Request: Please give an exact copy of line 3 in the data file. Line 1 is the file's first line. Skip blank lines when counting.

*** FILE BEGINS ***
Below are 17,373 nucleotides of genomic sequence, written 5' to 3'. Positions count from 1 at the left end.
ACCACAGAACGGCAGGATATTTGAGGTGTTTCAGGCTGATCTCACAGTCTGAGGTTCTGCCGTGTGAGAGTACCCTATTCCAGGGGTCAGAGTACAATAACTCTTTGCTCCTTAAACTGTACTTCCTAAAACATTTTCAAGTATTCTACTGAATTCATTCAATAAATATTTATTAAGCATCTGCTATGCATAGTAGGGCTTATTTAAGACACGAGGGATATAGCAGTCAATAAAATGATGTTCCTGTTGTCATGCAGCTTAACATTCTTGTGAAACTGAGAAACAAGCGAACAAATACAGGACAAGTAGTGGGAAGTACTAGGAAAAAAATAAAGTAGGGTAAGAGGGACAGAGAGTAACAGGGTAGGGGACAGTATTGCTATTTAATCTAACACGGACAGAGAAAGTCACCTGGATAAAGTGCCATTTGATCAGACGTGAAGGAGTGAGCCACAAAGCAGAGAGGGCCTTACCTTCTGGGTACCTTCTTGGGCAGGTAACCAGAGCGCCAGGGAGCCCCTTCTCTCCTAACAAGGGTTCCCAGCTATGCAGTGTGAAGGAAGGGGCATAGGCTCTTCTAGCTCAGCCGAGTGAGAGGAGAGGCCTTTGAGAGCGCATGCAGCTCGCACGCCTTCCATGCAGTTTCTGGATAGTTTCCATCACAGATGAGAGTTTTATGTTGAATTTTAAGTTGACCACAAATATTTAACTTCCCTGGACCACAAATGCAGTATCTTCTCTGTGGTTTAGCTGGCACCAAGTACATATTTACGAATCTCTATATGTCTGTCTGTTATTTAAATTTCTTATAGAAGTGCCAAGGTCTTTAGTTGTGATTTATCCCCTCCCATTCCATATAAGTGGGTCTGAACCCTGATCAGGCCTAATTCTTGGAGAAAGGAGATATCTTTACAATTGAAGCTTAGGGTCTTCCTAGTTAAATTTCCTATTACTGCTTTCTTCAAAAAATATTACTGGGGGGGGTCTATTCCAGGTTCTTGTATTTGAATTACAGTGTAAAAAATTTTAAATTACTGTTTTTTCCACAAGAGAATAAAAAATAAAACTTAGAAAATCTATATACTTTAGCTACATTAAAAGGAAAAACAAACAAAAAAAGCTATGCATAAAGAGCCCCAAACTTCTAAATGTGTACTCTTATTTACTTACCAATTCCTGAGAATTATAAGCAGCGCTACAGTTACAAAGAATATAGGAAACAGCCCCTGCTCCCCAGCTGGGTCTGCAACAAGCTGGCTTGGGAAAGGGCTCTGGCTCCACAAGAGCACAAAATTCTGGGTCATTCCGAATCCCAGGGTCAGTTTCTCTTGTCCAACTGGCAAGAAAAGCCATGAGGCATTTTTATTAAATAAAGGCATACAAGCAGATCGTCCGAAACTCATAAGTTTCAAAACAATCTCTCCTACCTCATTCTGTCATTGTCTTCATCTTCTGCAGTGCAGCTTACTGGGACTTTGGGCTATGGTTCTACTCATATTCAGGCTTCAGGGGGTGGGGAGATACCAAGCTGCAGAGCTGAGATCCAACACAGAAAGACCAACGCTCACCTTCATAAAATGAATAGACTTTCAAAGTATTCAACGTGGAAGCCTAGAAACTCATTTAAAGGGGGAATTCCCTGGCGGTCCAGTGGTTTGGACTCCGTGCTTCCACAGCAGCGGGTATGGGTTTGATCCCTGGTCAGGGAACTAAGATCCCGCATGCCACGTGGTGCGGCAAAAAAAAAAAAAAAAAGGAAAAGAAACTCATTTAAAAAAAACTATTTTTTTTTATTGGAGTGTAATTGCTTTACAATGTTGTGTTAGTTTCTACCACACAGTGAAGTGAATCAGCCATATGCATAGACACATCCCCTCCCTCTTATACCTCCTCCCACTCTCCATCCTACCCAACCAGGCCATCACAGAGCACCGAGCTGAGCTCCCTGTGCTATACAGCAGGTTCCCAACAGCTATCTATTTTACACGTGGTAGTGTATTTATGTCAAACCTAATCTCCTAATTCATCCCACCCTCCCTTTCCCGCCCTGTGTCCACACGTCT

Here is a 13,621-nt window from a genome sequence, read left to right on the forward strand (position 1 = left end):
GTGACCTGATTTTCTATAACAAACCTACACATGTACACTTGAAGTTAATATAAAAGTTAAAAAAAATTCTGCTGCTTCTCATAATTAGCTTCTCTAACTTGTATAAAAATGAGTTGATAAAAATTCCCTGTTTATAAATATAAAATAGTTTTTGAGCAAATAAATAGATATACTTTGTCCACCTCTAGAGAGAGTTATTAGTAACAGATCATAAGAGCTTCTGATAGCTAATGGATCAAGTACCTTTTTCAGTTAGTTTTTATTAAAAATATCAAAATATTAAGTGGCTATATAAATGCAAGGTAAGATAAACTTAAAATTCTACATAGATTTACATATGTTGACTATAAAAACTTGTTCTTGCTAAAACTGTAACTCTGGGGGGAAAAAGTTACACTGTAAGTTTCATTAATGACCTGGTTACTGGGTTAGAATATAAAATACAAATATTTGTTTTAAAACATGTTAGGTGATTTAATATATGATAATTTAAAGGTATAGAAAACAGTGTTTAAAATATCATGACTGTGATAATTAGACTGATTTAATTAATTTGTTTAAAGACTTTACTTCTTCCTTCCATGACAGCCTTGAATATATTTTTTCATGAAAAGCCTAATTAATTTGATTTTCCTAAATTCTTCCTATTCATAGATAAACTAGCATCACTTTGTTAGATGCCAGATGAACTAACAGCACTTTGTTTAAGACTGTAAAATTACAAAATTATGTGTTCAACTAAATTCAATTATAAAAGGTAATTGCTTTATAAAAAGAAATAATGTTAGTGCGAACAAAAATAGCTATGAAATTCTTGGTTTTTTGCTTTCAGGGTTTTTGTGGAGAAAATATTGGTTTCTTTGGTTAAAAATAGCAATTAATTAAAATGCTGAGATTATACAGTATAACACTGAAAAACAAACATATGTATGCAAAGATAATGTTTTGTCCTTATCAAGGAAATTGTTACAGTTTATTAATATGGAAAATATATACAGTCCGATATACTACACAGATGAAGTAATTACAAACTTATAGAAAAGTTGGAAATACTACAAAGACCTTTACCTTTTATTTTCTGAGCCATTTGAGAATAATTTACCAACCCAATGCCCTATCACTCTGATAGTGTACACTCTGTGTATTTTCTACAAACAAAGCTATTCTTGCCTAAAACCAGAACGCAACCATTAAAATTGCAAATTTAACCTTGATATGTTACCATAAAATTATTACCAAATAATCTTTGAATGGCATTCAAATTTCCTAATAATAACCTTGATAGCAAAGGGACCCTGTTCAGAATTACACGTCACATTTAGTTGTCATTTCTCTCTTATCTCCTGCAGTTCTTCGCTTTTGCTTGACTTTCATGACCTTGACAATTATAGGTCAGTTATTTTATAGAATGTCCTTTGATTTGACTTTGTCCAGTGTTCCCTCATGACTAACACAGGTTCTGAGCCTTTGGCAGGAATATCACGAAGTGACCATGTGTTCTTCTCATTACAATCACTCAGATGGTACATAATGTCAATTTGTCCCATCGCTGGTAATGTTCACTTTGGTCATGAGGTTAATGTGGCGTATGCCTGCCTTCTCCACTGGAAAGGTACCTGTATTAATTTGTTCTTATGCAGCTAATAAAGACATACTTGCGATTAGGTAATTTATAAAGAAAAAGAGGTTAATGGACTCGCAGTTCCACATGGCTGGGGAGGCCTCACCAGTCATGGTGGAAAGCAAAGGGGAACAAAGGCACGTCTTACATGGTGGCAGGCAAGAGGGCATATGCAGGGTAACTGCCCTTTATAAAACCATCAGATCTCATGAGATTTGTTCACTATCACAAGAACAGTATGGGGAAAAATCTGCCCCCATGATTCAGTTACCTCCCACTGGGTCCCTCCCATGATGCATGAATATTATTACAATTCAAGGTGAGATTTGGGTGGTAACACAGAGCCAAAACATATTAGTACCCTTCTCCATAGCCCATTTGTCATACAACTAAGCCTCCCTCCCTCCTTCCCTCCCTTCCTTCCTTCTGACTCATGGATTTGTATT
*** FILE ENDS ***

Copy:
Here is a 13,621-nt window from a genome sequence, read left to right on the forward strand (position 1 = left end):